SS1.07 Ecological Links to Population Dynamics and Productivity of Salmon
Date: Friday, June 14, 2002
Time: 9:15:00 AM
Location: Lecture Theatre
 
WipfliMS, Pacific Northwest Research Station, Wenatchee, USA, mwipfli@fs.fed.us
Hudson, J, P, Pacific Northwest Research Station, Juneau, USA, jhudson@fs.fed.us
Caouette, J, P, USDA Forest Service, Juneau, USA, jcaouette@fs.fed.us
Chaloner, D, T, University of Notre Dame, Notre Dame, USA, chaloner.1@nd.edu
Heintz, R, A, National Marine Fisheries Service, Juneau, USA, ron.heintz@noaa.gov
 
Ecological effects of returning salmon on freshwater food webs
image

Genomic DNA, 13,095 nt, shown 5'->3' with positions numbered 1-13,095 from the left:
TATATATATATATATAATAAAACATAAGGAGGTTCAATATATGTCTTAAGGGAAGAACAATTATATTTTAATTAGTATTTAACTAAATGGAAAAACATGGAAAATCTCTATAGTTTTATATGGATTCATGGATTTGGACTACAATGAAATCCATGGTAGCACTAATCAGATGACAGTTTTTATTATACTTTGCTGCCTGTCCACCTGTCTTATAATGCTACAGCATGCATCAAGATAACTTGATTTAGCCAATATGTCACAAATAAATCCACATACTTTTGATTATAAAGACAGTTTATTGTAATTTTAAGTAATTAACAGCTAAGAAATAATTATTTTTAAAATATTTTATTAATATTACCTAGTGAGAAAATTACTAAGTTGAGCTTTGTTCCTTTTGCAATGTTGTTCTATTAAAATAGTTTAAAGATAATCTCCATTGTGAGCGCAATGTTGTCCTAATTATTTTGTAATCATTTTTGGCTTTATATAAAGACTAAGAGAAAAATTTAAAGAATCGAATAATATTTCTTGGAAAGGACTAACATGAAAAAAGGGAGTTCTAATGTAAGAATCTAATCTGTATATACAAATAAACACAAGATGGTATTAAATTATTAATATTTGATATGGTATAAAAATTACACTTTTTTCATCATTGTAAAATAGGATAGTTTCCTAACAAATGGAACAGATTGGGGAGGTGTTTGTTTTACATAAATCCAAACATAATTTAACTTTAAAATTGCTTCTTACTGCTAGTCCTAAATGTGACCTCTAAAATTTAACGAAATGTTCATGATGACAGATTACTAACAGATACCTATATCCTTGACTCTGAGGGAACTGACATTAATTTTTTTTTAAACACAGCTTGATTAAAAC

Pacific salmon (Oncorhynchus spp.) adults accumulate nutrients and energy in the ocean and deliver massive amounts to freshwater ecosystems along the north Pacific Rim when they return to their natal habitats to spawn. While some studies have shown that this biomass influx becomes incorporated into terrestrial and freshwater food webs, the full ecological implications of this subsidy remain unknown. Results of our research in southeast and southcentral Alaska have shown that these marine resource subsidies can have strong ecological effects on multiple trophic levels. Densities, biomass, growth rates, lipid reserves, and marine isotopes of nitrogen and carbon generally increased (from 2 to 20 times) in most food web components we sampled (biofilm, invertebrates, resident and juvenile anadromous fishes) in response to enrichment with salmon carcasses and eggs. Furthermore, higher salmon carcass densities resulted in increased responses in some food web components. These data suggest that salmon fuel a natural positive feedback that helps sustain their own populations and supports other species.